A water-soluble fraction from a by-product of wheat increases the formation of propionic acid in rats compared with diets based on other by-product fractions and oligofructose
AbstractBackground: Dietary fibre is fermented by the colonic microbiota to carboxylic acids (CA), with potential health effects associated in particular with butyric and propionic acid. Objective: To investigate the formation of CA in the hindgut of healthy rats fed dietary fibre from different fractions of wheat shorts, a by-product of the milling of wheat. Design: Rats were fed dietary fibre (80 g/kg feed per day for 7 days) from wheat shorts and fractions thereof (ethanol-soluble, water-soluble and insoluble fractions), oligofructose (OF) diet and a mixture of oligofructose and raffinose (OR) diet. Results: The water-soluble fraction, with a high content of arabinoxylan (AX), increased the formation of propionic acid in the hindgut and lowered the ratio of acetic to propionic acid in the portal blood of rats. High levels and proportions of butyric acid were seen in rats fed the OR diet. The pattern of CA resulting from the ethanol-soluble diet, mainly composed of fructan and raffinose, was more similar to that of the OF diet than the OR diet. Conclusions: The high formation of propionic acid with the water-soluble fraction may be attributed to the high AX content. The results also indicate that the wheat fructans produced more propionic acid and less butyric acid than oligofructose. It may furthermore be speculated that the increased formation of butyrate with the OR diet was due to synergistic effects of the components in this diet.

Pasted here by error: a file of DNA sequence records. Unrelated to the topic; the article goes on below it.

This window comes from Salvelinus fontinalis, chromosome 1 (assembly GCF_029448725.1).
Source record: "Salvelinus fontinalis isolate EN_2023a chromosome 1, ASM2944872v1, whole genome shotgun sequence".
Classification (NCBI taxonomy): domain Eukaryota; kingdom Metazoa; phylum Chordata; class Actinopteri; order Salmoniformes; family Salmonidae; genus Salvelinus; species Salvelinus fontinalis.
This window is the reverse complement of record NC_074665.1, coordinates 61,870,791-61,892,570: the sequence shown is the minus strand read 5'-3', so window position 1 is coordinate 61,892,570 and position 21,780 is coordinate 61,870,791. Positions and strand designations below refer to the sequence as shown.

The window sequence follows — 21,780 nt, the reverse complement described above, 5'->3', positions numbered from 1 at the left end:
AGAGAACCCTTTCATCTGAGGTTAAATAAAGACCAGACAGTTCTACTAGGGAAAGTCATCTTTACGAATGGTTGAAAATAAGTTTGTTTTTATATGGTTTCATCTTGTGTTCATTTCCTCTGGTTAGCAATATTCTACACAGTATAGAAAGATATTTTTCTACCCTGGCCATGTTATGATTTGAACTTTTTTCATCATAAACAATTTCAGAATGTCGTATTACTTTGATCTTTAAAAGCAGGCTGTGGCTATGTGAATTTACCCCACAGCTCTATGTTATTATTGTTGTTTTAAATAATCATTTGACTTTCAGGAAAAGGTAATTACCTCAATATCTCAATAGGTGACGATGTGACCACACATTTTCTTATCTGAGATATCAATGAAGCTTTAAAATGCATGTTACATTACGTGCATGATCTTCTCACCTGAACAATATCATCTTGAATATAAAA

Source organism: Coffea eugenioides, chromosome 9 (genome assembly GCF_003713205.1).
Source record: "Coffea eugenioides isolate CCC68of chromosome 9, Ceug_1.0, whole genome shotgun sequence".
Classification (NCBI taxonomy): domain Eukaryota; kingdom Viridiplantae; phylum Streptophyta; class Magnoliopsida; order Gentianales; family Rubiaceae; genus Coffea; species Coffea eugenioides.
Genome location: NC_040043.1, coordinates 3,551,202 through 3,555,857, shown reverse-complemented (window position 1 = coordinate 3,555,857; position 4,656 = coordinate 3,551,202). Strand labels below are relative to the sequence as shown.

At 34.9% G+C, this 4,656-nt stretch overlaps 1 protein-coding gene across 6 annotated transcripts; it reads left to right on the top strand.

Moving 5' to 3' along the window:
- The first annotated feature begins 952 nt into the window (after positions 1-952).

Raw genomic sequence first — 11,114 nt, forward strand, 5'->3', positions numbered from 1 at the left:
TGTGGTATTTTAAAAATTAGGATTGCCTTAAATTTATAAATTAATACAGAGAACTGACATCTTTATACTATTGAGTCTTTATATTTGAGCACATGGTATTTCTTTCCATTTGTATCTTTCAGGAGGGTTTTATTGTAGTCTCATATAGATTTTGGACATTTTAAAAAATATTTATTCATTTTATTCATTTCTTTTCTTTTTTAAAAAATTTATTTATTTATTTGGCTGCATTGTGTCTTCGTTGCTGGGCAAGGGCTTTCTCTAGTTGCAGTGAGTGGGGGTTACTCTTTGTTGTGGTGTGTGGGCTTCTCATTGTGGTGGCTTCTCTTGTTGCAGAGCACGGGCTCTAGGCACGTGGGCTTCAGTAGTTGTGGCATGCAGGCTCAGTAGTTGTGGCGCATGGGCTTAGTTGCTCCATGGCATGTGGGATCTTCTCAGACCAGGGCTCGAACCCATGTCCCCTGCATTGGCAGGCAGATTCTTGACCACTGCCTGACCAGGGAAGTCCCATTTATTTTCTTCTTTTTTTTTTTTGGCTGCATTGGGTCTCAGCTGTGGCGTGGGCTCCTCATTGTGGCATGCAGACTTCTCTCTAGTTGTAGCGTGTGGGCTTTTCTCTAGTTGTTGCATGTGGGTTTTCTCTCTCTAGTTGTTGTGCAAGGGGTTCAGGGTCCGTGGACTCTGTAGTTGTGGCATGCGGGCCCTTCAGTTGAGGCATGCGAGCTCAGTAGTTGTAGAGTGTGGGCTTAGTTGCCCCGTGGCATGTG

Keywords: dietary fibre; arabinoxylan; fructan; short-chain fatty acids; carboxylic acids
(Published: 17 October 2011)
Citation: Food & Nutrition Research 2011, 55: 6397 - DOI: 10.3402/fnr.v55i0.6397
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Authors retain copyright of their work, with first publication rights granted to SNF Swedish Nutrition Foundation.